The Austin Ribbon Microphones Story

About Me

My name is Rick Wilkinson. I am the owner/designer of Austin Ribbon Microphones. This is the story of why I started making microphones.

For my entire childhood, I was encouraged to build things with my hands. My Dad was a Manufacturing Engineer who made cable assemblies for F-16 fighters and Atlas missiles, and my favorite Great Uncle was an Engineer for So. Cal Edison (and even worked on building the Hoover Dam when he was young!) We were fortunate enough to get an Apple II+ computer when I was in 6th grade. I learned to program in BASIC, then took it apart and upgraded the memory and floppy disk drives. A few years later, I was repairing Apple computers for my High School. My life experience as a young-adult led me towards a degree in Electronics, and during college, I got my first job at a small audio company. I was a bench-technician repairing audio amplifiers, and wiring audio systems for hotels, meeting rooms, and theaters. I gradually moved-up to Technical Service Manager, doing all the electronic repairs, helping people troubleshoot problems over the phone, writing installation procedures and repair guides for electronic products, and visiting clients at the place of installation.

I worked at a radio station for a little while, writing silly parody songs for the morning show, but my next serious job was a Customer Support Manager for a semiconductor equipment manufacturer, where I ran an international service department, and developed troubleshooting procedures and maintenance books. I also traveled regularly to Asia and Europe to deliver training workshops for our overseas repair facilities. Unfortunately, I also watched how that company's poor decisions about cutting corners while manufacturing their products and supporting their customers led to difficulties in repeat sales and quality. I promised myself that I would not make those same mistakes.

I told you that story to tell you this: Before I started Austin Ribbon Microphones, my entire career revolved around helping people troubleshoot and repair audio circuits and electro-mechanical equipment, and then write better books and guides for those companies I worked for. (Mostly so people didn't break the stuff when trying to assemble it or fix it!) All of this set me up perfectly for writing DIY Ribbon Microphone plans, so that other people can build my Austin Ribbon Microphone, and be successful.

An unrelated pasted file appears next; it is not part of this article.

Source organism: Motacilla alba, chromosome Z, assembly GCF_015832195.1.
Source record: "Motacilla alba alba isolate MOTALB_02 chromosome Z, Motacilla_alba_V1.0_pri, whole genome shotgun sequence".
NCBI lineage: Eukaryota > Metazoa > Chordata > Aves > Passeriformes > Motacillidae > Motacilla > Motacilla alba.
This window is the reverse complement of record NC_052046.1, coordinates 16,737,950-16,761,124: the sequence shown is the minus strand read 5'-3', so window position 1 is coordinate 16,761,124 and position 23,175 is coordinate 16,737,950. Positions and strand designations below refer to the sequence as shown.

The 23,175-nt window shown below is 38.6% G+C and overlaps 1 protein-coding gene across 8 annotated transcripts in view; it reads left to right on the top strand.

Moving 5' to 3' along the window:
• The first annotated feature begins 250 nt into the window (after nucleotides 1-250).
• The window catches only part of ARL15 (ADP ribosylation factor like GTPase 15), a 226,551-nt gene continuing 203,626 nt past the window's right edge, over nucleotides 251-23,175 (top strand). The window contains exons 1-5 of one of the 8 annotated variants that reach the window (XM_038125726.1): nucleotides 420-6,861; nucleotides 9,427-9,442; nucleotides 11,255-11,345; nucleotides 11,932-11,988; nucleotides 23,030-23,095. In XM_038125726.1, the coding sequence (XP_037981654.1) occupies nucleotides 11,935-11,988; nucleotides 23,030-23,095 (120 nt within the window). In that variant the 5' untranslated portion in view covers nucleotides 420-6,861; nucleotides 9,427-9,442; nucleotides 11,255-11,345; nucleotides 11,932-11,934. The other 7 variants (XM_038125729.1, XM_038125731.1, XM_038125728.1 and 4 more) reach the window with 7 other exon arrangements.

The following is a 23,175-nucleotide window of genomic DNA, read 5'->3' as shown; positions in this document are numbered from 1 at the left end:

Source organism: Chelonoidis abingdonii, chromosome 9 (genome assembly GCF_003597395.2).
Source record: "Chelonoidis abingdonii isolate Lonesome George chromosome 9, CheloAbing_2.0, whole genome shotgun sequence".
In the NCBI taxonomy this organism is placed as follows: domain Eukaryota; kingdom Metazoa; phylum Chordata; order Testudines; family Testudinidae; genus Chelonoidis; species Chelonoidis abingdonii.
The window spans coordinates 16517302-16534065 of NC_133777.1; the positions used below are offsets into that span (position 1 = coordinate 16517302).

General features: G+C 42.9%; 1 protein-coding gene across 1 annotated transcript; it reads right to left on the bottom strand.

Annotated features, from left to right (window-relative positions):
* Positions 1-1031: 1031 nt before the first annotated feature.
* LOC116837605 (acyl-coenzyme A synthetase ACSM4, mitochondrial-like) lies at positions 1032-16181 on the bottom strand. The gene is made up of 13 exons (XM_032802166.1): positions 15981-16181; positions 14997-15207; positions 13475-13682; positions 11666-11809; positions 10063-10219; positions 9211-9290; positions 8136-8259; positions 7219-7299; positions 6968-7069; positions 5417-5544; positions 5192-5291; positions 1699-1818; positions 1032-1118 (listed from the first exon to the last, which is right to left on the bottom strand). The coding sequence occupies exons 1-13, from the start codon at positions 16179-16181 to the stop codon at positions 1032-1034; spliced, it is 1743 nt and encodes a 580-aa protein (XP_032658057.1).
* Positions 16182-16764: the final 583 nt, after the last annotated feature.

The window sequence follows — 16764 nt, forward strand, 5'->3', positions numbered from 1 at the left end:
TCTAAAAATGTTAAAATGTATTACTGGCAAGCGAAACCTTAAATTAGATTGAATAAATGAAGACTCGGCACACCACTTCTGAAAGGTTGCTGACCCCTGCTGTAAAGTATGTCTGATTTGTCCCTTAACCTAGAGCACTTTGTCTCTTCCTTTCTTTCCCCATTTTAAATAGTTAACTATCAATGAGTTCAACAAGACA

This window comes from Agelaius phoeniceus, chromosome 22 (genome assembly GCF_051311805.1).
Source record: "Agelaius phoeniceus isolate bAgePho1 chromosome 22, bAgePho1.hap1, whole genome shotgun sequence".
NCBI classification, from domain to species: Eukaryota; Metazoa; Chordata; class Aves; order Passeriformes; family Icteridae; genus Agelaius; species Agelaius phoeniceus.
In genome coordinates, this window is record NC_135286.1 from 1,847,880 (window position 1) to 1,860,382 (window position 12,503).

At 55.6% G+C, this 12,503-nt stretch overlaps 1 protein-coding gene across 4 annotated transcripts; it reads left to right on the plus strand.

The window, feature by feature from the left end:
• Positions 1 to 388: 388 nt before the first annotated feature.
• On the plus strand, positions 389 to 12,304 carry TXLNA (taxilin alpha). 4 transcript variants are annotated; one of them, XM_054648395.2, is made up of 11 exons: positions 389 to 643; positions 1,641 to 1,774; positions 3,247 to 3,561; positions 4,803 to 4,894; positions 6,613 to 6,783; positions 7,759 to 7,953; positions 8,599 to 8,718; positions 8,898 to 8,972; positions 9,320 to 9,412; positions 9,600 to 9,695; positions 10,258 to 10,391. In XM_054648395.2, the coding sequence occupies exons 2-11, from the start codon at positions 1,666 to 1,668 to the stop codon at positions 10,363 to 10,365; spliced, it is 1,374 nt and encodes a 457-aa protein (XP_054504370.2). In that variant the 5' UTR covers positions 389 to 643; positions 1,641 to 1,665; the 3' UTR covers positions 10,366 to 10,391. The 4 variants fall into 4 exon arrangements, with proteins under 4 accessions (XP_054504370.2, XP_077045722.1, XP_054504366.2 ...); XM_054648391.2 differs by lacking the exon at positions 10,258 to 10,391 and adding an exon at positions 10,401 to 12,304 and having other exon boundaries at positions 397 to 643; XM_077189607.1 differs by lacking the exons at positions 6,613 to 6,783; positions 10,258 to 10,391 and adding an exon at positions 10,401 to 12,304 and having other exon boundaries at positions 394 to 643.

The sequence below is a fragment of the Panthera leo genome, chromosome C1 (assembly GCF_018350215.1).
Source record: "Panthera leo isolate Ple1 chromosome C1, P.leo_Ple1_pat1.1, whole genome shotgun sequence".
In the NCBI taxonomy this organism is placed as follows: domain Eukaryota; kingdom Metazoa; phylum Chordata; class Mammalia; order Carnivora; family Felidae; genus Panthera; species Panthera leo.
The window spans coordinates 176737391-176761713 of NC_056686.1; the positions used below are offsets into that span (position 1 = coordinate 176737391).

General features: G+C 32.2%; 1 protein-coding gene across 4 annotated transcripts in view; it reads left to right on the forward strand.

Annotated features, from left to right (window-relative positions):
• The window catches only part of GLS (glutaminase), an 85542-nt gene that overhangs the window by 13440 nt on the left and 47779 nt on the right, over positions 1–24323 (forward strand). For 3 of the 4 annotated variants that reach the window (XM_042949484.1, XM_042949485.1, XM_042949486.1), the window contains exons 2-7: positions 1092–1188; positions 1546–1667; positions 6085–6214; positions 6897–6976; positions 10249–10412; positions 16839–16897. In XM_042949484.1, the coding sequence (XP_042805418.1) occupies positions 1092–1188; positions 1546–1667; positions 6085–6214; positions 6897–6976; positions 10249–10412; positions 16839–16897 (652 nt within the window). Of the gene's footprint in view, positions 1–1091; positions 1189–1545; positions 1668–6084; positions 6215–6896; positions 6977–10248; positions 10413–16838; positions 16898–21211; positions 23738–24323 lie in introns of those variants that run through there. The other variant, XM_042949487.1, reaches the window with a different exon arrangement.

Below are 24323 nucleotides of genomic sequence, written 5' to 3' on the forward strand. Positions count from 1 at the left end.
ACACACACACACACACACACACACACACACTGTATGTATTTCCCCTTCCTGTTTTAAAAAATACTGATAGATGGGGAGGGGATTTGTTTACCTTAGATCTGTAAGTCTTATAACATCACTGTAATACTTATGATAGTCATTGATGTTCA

Phase 1: DIY Plans

In January, 2007, I was in Austin, Texas. The namesake of my microphone design. I decided to buy a ribbon microphone from an online catalog to record a spoken-word client. While researching opinions on the "best" entry-level microphone to buy, I ran across a few primitive web-pages and early discussion groups about people modifying low-priced ribbon microphones to improve the sound.

I figured I could build a microphone for myself... if I could just find some instructions on how to do it. However, nowhere was there a complete tutorial on how to build a Ribbon Microphone from start to finish.

My life experience set me up as a Instructional Designer and Technical Trainer, so after a few hours of not finding enough information online, I decided that I would write a complete, start-to-finish instruction manual on how to build a ribbon microphone.

Within three weeks of that night, I was “Testing 1-2-3” on my first homebuilt microphone, and I photographed and wrote-down everything along the way... Even my mistakes! I recorded a few things with it, and it sounded GREAT, so I sent it out to be professionally analyzed, and the great sound was confirmed by those tests. The result was the first AUSTIN Ribbon Microphone Tutorial. A DIY "how-to" guide using common parts in uncommon ways, so that anyone can build this microphone from scratch for under $200 USD.

Many years have passed, and I have made many updates to the procedures since writing the first revision of the plans in February, 2007. There have been some great write-ups about my plans in magazines, websites and online discussion groups, and I am genuinely flattered by the attention.

Phase 2: Microphone Kits

The most common question I received about my plans was: "Do you have DIY Kits?" So, when the company I was working for abruptly downsized half of their employees in the economic crash of late 2008 (including me), I decided to combine my plans with a box of all the parts needed to build a great-looking and great-sounding microphone. I began contacting local manufacturers and ordering USA-made parts for developing DIY Kits (All parts and labor in my kits is sourced in the USA) and my first kits went on sale a few months later in early 2009.

Over the years, I have updated the plans more than a dozen times, and made several sets of videos - each improving on the previous version. I even started teaching workshops at colleges and trade schools. Helping a group of students build my microphone is another area where I am always learning. There are tips and tricks in the plans and videos, which come directly from students at my workshops. Overall, I am really having fun, and it's my goal that everyone succeeds in building my kits.

My mission is to offer a quality, USA-Made kit, at a price nearly the same as if someone were to order all the parts online, and have them delivered. I am ordering in bulk and bagging all the parts here in San Diego, so it really does cost you just a few dollars more to order a kit, than it does to order everything yourself. I'm always trying new ideas, so if you've read this far, you're probably the kind of person that might be interested in beta-testing some of my new designs. Please contact me to see what I'm designing now.

- Rick